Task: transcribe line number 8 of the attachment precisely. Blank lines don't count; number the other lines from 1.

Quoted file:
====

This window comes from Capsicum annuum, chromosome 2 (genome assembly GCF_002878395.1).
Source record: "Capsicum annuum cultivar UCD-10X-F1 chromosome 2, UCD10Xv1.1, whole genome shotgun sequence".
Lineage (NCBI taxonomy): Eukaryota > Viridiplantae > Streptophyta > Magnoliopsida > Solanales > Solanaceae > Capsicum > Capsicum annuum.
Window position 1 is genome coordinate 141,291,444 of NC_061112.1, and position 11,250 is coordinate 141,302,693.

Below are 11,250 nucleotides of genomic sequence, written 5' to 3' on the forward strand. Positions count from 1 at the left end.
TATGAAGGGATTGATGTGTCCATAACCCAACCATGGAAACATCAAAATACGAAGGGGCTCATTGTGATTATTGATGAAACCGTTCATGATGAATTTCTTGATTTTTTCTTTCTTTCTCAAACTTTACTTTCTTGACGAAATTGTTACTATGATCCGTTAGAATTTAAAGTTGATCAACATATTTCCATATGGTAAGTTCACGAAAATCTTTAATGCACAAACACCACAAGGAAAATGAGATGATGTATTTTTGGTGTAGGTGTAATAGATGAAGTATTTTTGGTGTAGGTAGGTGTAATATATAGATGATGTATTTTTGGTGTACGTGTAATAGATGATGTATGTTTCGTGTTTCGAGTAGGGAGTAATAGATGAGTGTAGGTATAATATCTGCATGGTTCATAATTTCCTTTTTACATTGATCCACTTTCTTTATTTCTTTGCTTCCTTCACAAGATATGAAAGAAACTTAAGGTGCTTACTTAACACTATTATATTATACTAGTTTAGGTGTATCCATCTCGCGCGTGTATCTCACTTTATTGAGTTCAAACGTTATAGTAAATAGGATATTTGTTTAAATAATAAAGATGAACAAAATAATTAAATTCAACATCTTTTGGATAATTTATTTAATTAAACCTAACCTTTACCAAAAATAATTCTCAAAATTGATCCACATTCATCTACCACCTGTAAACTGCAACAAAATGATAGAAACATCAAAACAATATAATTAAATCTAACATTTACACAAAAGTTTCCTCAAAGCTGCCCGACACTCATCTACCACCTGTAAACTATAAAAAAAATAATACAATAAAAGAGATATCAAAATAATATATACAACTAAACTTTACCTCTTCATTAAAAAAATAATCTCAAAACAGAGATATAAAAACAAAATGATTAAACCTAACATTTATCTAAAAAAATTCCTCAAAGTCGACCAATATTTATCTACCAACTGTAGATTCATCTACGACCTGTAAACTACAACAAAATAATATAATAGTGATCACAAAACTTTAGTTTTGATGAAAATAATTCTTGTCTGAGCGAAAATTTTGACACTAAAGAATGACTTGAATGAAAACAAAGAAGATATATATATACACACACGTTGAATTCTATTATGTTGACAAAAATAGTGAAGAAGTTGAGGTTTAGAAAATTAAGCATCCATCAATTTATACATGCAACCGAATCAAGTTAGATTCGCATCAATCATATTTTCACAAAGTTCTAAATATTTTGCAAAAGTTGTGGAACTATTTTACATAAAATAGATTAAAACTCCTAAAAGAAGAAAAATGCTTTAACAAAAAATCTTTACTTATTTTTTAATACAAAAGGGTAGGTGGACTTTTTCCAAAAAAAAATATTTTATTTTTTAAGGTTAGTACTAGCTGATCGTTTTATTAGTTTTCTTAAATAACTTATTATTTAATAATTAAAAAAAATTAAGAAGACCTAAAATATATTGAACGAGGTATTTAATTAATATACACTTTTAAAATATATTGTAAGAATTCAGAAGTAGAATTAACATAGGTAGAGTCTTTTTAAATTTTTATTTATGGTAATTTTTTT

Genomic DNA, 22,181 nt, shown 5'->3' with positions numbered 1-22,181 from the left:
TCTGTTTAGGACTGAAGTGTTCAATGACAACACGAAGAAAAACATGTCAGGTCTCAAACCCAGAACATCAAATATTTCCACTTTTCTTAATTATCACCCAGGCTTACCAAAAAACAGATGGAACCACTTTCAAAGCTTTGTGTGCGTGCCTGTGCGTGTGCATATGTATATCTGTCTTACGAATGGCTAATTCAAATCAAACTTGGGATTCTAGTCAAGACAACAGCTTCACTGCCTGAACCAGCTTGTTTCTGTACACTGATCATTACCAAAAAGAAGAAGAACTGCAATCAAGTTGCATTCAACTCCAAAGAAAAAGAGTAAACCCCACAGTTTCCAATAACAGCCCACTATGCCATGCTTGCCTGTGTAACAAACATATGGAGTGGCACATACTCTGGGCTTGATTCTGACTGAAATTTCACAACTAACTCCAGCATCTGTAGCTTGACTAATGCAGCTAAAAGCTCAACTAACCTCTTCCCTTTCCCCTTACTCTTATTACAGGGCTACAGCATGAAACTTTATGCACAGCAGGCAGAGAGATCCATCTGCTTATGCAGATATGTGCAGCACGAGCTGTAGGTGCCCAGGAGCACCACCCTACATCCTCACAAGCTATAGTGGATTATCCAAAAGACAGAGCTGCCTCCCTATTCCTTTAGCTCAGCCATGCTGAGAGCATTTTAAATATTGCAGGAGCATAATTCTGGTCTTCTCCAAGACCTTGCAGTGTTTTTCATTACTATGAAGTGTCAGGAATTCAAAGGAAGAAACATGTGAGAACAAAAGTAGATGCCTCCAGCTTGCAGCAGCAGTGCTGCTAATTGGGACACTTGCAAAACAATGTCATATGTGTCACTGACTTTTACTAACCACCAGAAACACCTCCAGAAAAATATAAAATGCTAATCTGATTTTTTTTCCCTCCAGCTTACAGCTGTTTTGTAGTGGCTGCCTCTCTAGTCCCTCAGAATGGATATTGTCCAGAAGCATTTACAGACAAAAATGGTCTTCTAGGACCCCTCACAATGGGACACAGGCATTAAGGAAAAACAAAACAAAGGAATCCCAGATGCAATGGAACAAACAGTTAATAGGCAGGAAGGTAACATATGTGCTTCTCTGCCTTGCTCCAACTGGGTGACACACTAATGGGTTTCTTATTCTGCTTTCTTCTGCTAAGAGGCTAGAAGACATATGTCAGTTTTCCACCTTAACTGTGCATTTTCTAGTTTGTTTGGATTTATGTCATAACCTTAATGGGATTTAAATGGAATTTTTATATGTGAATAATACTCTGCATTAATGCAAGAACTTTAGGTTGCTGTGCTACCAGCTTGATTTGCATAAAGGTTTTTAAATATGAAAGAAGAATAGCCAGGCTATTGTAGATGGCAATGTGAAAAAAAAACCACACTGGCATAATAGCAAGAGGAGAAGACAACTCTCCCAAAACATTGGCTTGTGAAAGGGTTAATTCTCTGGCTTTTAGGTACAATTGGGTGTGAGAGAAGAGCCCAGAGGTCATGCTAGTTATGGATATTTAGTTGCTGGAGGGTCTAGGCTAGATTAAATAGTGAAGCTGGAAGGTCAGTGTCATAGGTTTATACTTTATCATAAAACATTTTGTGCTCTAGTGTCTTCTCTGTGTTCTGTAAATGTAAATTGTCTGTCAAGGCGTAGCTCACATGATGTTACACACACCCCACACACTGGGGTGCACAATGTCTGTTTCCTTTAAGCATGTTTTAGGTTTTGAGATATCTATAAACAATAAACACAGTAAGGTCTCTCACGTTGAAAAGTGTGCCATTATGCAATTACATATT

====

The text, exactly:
TCTGTTTAGGACTGAAGTGTTCAATGACAACACGAAGAAAAACATGTCAGGTCTCAAACCCAGAACATCAAATATTTCCACTTTTCTTAATTATCACCCAGGCTTACCAAAAAACAGATGGAACCACTTTCAAAGCTTTGTGTGCGTGCCTGTGCGTGTGCATATGTATATCTGTCTTACGAATGGCTAATTCAAATCAAACTTGGGATTCTAGTCAAGACAACAGCTTCACTGCCTGAACCAGCTTGTTTCTGTACACTGATCATTACCAAAAAGAAGAAGAACTGCAATCAAGTTGCATTCAACTCCAAAGAAAAAGAGTAAACCCCACAGTTTCCAATAACAGCCCACTATGCCATGCTTGCCTGTGTAACAAACATATGGAGTGGCACATACTCTGGGCTTGATTCTGACTGAAATTTCACAACTAACTCCAGCATCTGTAGCTTGACTAATGCAGCTAAAAGCTCAACTAACCTCTTCCCTTTCCCCTTACTCTTATTACAGGGCTACAGCATGAAACTTTATGCACAGCAGGCAGAGAGATCCATCTGCTTATGCAGATATGTGCAGCACGAGCTGTAGGTGCCCAGGAGCACCACCCTACATCCTCACAAGCTATAGTGGATTATCCAAAAGACAGAGCTGCCTCCCTATTCCTTTAGCTCAGCCATGCTGAGAGCATTTTAAATATTGCAGGAGCATAATTCTGGTCTTCTCCAAGACCTTGCAGTGTTTTTCATTACTATGAAGTGTCAGGAATTCAAAGGAAGAAACATGTGAGAACAAAAGTAGATGCCTCCAGCTTGCAGCAGCAGTGCTGCTAATTGGGACACTTGCAAAACAATGTCATATGTGTCACTGACTTTTACTAACCACCAGAAACACCTCCAGAAAAATATAAAATGCTAATCTGATTTTTTTTCCCTCCAGCTTACAGCTGTTTTGTAGTGGCTGCCTCTCTAGTCCCTCAGAATGGATATTGTCCAGAAGCATTTACAGACAAAAATGGTCTTCTAGGACCCCTCACAATGGGACACAGGCATTAAGGAAAAACAAAACAAAGGAATCCCAGATGCAATGGAACAAACAGTTAATAGGCAGGAAGGTAACATATGTGCTTCTCTGCCTTGCTCCAACTGGGTGACACACTAATGGGTTTCTTATTCTGCTTTCTTCTGCTAAGAGGCTAGAAGACATATGTCAGTTTTCCACCTTAACTGTGCATTTTCTAGTTTGTTTGGATTTATGTCATAACCTTAATGGGATTTAAATGGAATTTTTATATGTGAATAATACTCTGCATTAATGCAAGAACTTTAGGTTGCTGTGCTACCAGCTTGATTTGCATAAAGGTTTTTAAATATGAAAGAAGAATAGCCAGGCTATTGTAGATGGCAATGTGAAAAAAAAACCACACTGGCATAATAGCAAGAGGAGAAGACAACTCTCCCAAAACATTGGCTTGTGAAAGGGTTAATTCTCTGGCTTTTAGGTACAATTGGGTGTGAGAGAAGAGCCCAGAGGTCATGCTAGTTATGGATATTTAGTTGCTGGAGGGTCTAGGCTAGATTAAATAGTGAAGCTGGAAGGTCAGTGTCATAGGTTTATACTTTATCATAAAACATTTTGTGCTCTAGTGTCTTCTCTGTGTTCTGTAAATGTAAATTGTCTGTCAAGGCGTAGCTCACATGATGTTACACACACCCCACACACTGGGGTGCACAATGTCTGTTTCCTTTAAGCATGTTTTAGGTTTTGAGATATCTATAAACAATAAACACAGTAAGGTCTCTCACGTTGAAAAGTGTGCCATTATGCAATTACATATT